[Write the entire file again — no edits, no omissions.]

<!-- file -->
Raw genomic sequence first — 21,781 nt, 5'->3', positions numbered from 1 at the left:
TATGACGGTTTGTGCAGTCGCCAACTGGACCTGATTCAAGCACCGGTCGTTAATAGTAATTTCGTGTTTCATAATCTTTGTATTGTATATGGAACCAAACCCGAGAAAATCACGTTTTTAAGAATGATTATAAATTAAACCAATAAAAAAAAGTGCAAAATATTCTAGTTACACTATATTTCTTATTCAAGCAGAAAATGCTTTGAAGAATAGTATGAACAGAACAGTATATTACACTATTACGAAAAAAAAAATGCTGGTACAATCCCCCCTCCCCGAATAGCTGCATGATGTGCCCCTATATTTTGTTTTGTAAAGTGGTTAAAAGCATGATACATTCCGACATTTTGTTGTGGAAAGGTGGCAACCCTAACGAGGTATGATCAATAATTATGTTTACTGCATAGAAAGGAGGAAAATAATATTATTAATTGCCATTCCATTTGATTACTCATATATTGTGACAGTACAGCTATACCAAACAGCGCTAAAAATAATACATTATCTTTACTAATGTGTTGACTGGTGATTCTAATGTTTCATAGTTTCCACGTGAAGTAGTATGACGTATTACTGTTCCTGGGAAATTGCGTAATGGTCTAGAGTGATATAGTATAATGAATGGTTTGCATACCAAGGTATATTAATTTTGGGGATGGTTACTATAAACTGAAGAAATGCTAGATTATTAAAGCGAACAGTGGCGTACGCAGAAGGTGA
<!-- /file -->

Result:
Raw genomic sequence first — 21,781 nt, 5'->3', positions numbered from 1 at the left:
TATGACGGTTTGTGCAGTCGCCAACTGGACCTGATTCAAGCACCGGTCGTTAATAGTAATTTCGTGTTTCATAATCTTTGTATTGTATATGGAACCAAACCCGAGAAAATCACGTTTTTAAGAATGATTATAAATTAAACCAATAAAAAAAAGTGCAAAATATTCTAGTTACACTATATTTCTTATTCAAGCAGAAAATGCTTTGAAGAATAGTATGAACAGAACAGTATATTACACTATTACGAAAAAAAAAATGCTGGTACAATCCCCCCTCCCCGAATAGCTGCATGATGTGCCCCTATATTTTGTTTTGTAAAGTGGTTAAAAGCATGATACATTCCGACATTTTGTTGTGGAAAGGTGGCAACCCTAACGAGGTATGATCAATAATTATGTTTACTGCATAGAAAGGAGGAAAATAATATTATTAATTGCCATTCCATTTGATTACTCATATATTGTGACAGTACAGCTATACCAAACAGCGCTAAAAATAATACATTATCTTTACTAATGTGTTGACTGGTGATTCTAATGTTTCATAGTTTCCACGTGAAGTAGTATGACGTATTACTGTTCCTGGGAAATTGCGTAATGGTCTAGAGTGATATAGTATAATGAATGGTTTGCATACCAAGGTATATTAATTTTGGGGATGGTTACTATAAACTGAAGAAATGCTAGATTATTAAAGCGAACAGTGGCGTACGCAGAAGGTGA